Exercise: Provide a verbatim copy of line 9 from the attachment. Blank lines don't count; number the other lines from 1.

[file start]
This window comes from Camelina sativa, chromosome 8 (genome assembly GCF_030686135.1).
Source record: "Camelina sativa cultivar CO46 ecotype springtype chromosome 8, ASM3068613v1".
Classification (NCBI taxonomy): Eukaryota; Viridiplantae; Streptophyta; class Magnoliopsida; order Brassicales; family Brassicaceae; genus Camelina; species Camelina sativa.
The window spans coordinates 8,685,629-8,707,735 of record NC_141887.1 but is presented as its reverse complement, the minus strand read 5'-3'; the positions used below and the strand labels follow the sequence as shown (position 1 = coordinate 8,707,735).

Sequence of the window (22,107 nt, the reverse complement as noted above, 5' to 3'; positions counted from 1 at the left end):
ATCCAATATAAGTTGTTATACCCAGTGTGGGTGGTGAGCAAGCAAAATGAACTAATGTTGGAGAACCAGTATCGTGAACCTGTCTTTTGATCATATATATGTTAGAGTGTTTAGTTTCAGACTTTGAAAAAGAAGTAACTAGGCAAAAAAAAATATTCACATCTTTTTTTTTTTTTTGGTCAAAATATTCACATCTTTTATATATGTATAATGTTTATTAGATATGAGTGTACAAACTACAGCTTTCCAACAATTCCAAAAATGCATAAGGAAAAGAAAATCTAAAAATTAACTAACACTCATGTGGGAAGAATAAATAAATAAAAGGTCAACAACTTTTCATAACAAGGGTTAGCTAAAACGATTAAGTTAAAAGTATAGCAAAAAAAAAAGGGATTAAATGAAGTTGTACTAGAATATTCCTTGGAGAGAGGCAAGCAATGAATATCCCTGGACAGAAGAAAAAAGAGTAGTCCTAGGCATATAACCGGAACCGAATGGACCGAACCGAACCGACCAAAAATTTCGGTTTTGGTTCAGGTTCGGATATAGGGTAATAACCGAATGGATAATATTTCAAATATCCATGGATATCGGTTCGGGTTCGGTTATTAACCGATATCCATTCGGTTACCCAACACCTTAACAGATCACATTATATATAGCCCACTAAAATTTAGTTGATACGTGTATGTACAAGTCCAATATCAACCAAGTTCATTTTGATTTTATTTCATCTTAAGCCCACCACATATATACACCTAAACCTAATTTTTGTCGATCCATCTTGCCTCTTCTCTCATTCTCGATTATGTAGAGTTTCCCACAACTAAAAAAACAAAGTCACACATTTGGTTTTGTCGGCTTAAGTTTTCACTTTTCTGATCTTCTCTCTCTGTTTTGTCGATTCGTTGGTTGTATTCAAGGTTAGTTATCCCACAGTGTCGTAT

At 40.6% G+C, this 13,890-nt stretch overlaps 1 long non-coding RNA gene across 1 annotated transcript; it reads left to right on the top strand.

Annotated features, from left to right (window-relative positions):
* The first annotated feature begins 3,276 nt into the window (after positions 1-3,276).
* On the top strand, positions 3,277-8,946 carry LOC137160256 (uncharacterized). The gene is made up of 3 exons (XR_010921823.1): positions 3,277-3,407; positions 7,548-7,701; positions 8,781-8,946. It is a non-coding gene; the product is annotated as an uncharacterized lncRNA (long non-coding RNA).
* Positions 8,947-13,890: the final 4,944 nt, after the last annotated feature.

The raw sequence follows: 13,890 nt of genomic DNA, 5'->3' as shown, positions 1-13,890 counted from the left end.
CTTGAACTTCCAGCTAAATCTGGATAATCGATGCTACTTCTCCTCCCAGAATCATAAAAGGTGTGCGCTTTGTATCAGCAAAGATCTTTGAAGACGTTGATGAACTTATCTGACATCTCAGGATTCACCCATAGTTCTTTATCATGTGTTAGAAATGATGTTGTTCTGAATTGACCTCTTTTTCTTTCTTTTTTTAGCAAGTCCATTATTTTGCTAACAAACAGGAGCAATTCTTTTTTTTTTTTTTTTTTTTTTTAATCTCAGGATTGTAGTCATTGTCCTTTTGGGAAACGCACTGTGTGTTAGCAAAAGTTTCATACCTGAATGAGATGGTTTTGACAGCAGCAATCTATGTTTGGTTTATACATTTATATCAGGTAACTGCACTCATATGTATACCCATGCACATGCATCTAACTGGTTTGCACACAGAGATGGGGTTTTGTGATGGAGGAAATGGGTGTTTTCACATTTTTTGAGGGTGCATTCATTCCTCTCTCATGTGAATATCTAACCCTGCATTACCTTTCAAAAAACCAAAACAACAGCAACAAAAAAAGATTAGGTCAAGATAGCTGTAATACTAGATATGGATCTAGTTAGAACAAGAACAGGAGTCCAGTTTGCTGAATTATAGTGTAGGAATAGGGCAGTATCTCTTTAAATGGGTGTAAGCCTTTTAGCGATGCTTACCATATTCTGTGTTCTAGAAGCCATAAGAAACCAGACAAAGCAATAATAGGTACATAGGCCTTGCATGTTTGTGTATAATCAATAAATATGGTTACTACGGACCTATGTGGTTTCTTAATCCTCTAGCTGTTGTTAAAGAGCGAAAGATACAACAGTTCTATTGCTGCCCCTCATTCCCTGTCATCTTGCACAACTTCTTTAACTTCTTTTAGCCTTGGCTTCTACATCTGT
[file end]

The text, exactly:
* The first annotated feature begins 3,276 nt into the window (after positions 1-3,276).